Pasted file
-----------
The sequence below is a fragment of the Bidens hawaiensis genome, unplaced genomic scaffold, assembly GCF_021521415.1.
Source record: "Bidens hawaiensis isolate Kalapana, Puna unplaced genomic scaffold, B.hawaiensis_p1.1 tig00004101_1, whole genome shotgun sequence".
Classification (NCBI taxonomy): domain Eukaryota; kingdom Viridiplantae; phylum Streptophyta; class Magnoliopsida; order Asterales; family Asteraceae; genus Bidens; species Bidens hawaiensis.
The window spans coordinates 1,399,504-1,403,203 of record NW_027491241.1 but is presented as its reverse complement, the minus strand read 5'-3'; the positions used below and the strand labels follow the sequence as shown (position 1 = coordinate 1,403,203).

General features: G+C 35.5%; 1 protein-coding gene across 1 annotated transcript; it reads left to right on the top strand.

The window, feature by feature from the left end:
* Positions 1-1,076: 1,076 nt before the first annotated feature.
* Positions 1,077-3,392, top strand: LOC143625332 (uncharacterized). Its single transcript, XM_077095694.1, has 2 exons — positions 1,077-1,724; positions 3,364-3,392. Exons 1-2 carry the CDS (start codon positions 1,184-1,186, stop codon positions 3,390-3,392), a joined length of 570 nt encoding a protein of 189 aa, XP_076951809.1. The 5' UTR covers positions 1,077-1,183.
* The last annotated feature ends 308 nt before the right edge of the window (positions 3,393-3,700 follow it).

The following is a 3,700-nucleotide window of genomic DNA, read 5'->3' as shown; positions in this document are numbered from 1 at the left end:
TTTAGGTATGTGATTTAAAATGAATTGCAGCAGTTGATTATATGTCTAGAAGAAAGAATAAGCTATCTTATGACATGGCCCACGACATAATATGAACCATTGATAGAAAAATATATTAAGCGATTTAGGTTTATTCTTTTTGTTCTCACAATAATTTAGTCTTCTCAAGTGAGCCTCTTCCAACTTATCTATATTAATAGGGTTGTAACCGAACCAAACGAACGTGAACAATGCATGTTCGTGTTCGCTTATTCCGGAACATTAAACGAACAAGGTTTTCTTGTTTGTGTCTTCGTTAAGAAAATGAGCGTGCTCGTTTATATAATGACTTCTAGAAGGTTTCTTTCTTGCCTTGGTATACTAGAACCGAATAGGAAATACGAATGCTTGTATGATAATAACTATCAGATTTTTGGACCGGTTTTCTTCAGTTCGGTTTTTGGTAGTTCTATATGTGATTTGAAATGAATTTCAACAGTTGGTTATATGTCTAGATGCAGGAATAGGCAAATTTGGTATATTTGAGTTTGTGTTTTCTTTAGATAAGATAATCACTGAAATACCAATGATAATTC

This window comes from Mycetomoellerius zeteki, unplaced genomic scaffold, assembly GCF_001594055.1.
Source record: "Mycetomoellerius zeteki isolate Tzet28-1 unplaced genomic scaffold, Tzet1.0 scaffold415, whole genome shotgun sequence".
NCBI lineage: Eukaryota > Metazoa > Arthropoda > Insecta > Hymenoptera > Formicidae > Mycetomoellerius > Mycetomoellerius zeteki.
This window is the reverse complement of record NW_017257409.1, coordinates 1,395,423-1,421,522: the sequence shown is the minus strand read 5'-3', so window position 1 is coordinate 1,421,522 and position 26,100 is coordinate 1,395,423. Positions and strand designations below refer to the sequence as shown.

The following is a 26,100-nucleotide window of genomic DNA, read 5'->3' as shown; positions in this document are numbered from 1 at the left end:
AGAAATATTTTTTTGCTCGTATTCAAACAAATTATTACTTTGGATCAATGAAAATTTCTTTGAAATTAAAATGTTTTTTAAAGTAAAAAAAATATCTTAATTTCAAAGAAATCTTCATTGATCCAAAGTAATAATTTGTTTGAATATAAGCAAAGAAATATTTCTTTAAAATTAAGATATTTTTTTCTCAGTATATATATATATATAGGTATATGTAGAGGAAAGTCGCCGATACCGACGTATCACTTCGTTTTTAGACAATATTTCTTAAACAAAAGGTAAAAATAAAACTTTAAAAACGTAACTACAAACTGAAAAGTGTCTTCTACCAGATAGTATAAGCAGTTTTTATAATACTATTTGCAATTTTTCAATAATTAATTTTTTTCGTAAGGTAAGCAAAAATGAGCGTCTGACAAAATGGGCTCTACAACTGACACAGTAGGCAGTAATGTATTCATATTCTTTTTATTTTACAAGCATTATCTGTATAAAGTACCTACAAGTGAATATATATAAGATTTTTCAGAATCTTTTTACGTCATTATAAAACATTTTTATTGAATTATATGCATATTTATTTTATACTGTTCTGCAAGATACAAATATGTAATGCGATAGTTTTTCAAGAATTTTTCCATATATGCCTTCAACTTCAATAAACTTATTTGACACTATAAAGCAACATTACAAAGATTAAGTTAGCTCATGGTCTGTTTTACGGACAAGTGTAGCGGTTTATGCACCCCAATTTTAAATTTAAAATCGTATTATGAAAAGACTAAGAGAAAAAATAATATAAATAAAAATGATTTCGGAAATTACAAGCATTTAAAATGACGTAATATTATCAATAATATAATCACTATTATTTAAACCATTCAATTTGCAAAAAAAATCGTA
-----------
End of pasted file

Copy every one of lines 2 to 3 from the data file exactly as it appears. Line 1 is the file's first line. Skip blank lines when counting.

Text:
Source record: "Bidens hawaiensis isolate Kalapana, Puna unplaced genomic scaffold, B.hawaiensis_p1.1 tig00004101_1, whole genome shotgun sequence".
Classification (NCBI taxonomy): domain Eukaryota; kingdom Viridiplantae; phylum Streptophyta; class Magnoliopsida; order Asterales; family Asteraceae; genus Bidens; species Bidens hawaiensis.